Brahmaputra at Gyala turning
The barrier dam was formed at the end of 2017, and has continued to hold | Col. Vinayak Bhat (retd) /
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The Brahmaputra is getting naturally dammed up in Tibet, leading to a dual fear — first it will dry up, then release a ‘water bomb’ when it breaches the ‘dam’.

New Delhi: The flood scare over the Brahmaputra in Arunachal Pradesh is over. As ThePrint had analysed with satellite imagery and data, the ‘crises’ around the corner were exaggerated.

Ninong Ering, the MP from Arunachal East, had tweeted about two potential ‘crises’ due to landslides across the border — first, the river would get dammed up naturally, reducing the flow of water into India, and then a ‘water bomb’ would be released once the ‘dam’ was breached.

Also read: How a tweet by an Arunachal Pradesh MP created flood scare in northeast

But neither happened. The dammed water has crossed Pasighat Hydrological Station in East Siang district safely.

Yet, it’s important to understand what caused this damming up of the Brahmaputra, and if there could be potential risk in the future.

The barrier dam

The longest and deepest canyon in the world is Brahmaputra Canyon between Mt Namcha Barwa and Mt Gyala Peri.

Gyala Peri, along with Sedong Ri and Tiba Kangri, form a gorge southwards. The gorge has four glaciers, forming a funnel before their waters join the Brahmaputra.

The mountains in this Himalayan region — being very brittle and seismically active — have faced many landslides, avalanches and combinations of both.

In the last week of December 2017, small landslides along the gorge of Sedong Ri combined with wasted glaciers debris possibly created a natural barrier dam at 29°44’53.11” N 94°56’15.88” E.

Brahmaputra at Gyala turning
The barrier dam was formed at the end of 2017, and has continued to hold | Col. Vinayak Bhat (retd) /

Satellite images from 30 December 2017 suggest that the barrier dam did not hold for long, so there was no alarm last year.

However, images from March, June and October 2018 very vividly show that the major portion of the barrier dam continued to hold.

The status of the barrier dam remains same as on 16 October 2018, observed from the latest satellite image of 21 October 2018.

Gyala village

Gyala or Gyala Dzong is a small village with about 30 households (10 of them across the river). It is probably the last village in Mainling county.

During the entire crisis of October 2018, the water levels did not reach the village and remained much below.

Gyala village
The rise in water levels at Gyala village — near where the barrier dam has formed — is less than 30m | Col. Vinayak Bhat (retd)/

The rise in water levels measured on Google Earth is less than 30m. The canyon — of approximately 250m width — would need to form a reservoir about 65 km long for it to hold 484 million cubic metres (MCM) of water.

Also read: Modi-Xi agree on sharing water data on Brahmaputra, satellites show why it is ‘impossible’

Obviously, the figure of 300 MCM received from China on first day, and later 484 MCM, were highly exaggerated. This was later confirmed from hydrography at all downstream stations below Tuting in India.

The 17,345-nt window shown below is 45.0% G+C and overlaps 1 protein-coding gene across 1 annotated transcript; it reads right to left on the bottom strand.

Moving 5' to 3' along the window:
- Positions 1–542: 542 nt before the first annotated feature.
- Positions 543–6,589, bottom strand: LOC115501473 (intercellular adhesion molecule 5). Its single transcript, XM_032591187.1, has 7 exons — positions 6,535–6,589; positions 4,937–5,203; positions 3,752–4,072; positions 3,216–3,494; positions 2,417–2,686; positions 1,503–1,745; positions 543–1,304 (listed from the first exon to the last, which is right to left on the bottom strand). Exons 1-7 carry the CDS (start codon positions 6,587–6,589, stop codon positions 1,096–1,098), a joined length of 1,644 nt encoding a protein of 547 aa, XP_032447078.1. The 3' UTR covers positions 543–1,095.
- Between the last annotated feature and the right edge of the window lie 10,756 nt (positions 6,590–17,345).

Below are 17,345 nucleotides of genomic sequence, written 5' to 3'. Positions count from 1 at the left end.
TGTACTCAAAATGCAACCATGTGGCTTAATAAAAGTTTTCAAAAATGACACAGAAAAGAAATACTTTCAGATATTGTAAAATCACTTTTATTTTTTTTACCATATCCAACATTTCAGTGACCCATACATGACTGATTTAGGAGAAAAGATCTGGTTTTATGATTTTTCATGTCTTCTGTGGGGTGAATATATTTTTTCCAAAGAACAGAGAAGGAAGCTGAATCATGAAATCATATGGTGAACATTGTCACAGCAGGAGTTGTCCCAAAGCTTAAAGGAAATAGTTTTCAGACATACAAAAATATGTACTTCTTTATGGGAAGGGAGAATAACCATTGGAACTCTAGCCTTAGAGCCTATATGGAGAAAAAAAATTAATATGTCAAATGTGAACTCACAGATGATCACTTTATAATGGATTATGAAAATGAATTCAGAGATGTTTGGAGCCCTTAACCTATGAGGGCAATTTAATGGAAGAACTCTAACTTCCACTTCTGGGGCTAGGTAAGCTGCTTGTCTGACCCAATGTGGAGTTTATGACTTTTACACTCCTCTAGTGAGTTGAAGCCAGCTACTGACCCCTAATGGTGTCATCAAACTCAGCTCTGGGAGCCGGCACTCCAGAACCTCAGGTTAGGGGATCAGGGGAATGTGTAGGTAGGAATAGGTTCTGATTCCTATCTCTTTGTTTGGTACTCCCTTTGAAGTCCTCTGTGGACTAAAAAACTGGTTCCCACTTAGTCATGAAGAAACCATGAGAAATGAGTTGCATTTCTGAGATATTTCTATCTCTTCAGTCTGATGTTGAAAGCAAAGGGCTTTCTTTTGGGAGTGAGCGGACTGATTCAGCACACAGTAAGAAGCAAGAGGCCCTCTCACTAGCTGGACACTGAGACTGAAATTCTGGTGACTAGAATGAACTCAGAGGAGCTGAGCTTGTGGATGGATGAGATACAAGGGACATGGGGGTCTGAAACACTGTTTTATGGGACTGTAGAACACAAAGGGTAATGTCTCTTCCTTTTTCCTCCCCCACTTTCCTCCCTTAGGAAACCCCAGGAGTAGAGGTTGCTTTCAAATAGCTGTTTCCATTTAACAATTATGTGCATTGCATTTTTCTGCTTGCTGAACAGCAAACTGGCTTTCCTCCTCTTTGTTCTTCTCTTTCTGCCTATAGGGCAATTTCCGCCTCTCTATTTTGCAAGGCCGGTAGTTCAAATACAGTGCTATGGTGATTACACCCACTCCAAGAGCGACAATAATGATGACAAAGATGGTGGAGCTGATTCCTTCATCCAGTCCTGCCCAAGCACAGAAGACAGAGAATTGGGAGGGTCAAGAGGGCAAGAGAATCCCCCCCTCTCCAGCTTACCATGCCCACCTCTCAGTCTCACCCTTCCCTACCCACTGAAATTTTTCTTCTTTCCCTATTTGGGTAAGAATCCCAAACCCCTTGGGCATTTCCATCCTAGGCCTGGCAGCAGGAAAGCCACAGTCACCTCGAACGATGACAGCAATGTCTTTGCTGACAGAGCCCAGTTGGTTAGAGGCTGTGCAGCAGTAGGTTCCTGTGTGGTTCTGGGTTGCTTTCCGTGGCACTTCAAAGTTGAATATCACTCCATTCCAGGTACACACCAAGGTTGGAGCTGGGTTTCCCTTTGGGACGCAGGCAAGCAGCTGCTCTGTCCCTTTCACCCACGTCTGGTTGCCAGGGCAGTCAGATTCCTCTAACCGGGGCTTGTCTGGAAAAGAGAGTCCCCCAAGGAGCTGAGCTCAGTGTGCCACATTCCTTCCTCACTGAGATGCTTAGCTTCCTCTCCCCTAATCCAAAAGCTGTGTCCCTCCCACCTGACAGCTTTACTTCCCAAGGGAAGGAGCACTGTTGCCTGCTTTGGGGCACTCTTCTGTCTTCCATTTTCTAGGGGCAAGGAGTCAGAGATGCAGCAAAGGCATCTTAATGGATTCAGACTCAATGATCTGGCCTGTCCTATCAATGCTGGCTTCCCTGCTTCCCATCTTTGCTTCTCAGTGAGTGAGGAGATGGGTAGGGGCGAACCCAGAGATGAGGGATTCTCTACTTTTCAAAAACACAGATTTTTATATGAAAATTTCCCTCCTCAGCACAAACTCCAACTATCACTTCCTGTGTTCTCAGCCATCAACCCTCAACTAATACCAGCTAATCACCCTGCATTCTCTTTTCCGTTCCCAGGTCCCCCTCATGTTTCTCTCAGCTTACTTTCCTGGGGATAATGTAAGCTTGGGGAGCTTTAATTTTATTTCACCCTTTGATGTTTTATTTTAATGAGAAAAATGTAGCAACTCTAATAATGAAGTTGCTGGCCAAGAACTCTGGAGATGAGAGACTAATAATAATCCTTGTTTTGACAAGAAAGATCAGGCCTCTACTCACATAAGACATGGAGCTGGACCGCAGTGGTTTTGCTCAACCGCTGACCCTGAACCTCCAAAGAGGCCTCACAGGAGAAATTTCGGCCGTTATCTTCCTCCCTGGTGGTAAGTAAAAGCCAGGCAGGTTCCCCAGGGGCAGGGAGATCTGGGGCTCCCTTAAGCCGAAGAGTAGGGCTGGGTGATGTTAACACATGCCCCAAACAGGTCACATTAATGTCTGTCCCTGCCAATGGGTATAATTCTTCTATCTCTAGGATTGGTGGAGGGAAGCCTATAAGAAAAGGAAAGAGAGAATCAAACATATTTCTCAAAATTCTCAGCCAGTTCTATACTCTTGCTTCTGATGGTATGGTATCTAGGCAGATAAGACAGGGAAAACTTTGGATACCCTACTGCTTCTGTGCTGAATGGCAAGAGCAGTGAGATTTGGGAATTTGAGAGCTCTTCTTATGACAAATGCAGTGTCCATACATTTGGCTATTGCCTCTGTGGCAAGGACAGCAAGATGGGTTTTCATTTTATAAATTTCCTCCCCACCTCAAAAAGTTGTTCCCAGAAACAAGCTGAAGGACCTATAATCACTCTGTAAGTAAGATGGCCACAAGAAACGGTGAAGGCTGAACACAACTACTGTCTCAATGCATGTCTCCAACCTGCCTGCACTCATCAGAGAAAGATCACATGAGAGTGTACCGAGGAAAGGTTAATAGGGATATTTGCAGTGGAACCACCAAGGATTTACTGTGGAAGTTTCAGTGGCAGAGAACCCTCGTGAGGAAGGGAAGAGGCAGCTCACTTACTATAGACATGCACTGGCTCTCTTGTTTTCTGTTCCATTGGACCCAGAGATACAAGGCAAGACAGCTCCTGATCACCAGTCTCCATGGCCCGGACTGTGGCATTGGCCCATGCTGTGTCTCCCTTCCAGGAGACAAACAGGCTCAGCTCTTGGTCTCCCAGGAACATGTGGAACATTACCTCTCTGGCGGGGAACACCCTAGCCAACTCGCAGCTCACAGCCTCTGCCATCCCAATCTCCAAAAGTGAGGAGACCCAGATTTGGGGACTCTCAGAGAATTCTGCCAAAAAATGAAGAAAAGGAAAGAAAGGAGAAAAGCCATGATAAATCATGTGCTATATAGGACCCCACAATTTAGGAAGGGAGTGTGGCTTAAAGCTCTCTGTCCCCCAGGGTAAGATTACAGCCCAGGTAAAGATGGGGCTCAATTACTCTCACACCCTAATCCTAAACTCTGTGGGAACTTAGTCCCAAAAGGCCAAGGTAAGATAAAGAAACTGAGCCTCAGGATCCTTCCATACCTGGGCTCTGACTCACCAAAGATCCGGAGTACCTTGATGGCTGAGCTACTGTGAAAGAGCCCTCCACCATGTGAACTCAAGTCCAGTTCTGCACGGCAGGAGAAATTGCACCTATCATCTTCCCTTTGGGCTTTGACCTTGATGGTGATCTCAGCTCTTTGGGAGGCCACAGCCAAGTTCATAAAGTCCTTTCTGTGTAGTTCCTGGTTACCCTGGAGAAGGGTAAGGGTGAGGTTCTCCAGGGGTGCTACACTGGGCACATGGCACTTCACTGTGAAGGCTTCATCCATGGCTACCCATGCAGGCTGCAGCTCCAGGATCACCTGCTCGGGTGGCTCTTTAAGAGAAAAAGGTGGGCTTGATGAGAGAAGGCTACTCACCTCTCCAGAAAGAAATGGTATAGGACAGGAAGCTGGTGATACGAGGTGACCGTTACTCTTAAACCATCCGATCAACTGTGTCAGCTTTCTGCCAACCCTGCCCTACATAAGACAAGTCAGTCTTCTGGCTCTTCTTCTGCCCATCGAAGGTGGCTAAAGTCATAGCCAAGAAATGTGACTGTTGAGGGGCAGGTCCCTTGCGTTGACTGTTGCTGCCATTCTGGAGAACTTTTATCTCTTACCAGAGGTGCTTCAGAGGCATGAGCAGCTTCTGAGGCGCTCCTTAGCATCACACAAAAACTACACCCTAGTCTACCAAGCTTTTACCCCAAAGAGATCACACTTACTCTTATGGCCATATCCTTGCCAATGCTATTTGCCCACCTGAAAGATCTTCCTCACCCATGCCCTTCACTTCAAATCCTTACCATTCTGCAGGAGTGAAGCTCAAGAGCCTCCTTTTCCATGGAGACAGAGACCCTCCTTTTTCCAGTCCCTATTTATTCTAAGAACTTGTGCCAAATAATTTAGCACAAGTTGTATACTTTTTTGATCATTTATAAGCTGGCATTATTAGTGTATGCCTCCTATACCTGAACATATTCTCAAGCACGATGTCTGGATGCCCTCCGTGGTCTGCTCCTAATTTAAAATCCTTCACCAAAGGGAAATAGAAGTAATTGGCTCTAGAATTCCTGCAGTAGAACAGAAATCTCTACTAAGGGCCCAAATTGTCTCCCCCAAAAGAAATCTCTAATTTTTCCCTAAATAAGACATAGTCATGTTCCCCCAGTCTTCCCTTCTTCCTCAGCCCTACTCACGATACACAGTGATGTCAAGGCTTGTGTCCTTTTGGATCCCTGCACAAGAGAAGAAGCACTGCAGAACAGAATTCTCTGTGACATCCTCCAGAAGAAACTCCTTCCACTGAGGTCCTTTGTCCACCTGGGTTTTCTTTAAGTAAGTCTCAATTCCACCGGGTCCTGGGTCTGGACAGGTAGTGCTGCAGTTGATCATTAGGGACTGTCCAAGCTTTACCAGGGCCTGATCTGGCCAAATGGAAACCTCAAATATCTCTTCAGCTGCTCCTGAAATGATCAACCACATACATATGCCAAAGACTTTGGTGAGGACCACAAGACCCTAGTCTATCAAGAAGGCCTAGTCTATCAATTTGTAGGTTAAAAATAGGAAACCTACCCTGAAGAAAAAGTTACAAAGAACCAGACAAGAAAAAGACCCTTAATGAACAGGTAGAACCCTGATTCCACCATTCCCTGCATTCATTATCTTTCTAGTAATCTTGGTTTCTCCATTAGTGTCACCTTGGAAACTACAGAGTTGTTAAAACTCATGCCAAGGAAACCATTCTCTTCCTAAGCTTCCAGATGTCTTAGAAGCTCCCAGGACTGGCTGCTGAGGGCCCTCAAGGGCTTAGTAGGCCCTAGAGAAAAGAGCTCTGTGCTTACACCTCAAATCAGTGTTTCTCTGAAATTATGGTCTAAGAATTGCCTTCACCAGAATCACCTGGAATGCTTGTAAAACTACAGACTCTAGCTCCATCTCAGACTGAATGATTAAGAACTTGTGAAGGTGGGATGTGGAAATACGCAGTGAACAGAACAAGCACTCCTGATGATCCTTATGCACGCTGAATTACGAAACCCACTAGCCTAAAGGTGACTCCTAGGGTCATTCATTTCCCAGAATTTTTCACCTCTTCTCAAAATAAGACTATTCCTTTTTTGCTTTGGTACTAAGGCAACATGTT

It is unfathomable why China put out such extremely high figures, but it did create a panic in India.

Daling bridge damaged

The Daling bridge, located about 22 km upstream from the Gyala barrier dam, was damaged during this crisis.

The broken Daling bridge | Col. Vinayak Bhat (retd) /
The broken Daling bridge | Col. Vinayak Bhat (retd) /

The bridge, 135 metres long and constructed in 2015, was the only structure damaged in the entire canyon. The damage caught on satellite imagery indicates a very poor engineering design, as only the superstructure is observed strewn about in span slabs.

The bridges further upstream were not damaged, indicating the length of the reservoir formed by the Gyala barrier dam to be approximately 25 kms.

Considering an average width of 150m and a height of 20m at most, the water contained in the reservoir would have been 75 MCM and not 484 MCM.

Likely to recur

A study of the satellite images shows there’s a strong likelihood that such an event will be repeated at the same location.

The four glaciers emanating southwards from the ridge line formed by Tiba Kangri, Sedong Ri and Gyala Peri are almost two kilometres wide when they converge.

Sedong Ri and other glaciers near Brahmaputra Canyon
The four glaciers (A, B, C, D) and two landmasses (X, Y) that have formed the barrier dam | Col. Vinayak Bhat (retd)/

The first two glaciers A & B are blocked by landmass X, which is much higher than the two glaciers. The landmass Y blocks the C & D glaciers, although the main glacier C, known as Sedong Ri glacier, is bifurcated around the landmass.

Clearly, the glaciers are pushing the landmasses X & Y towards the river. The movement of glaciers is quite slow, but seismic activity may trigger a slide of these large landmasses, blocking the flow into the Brahmaputra.

Minor landslides along the gorge and heavy snowballing — triggering large avalanches — may trigger such an occurrence.

India needs to monitor this area and the entire Brahmaputra canyon very closely, to ensure safety of its citizens without creating panic.

*This article was updated to include new information about the broken Daling bridge.

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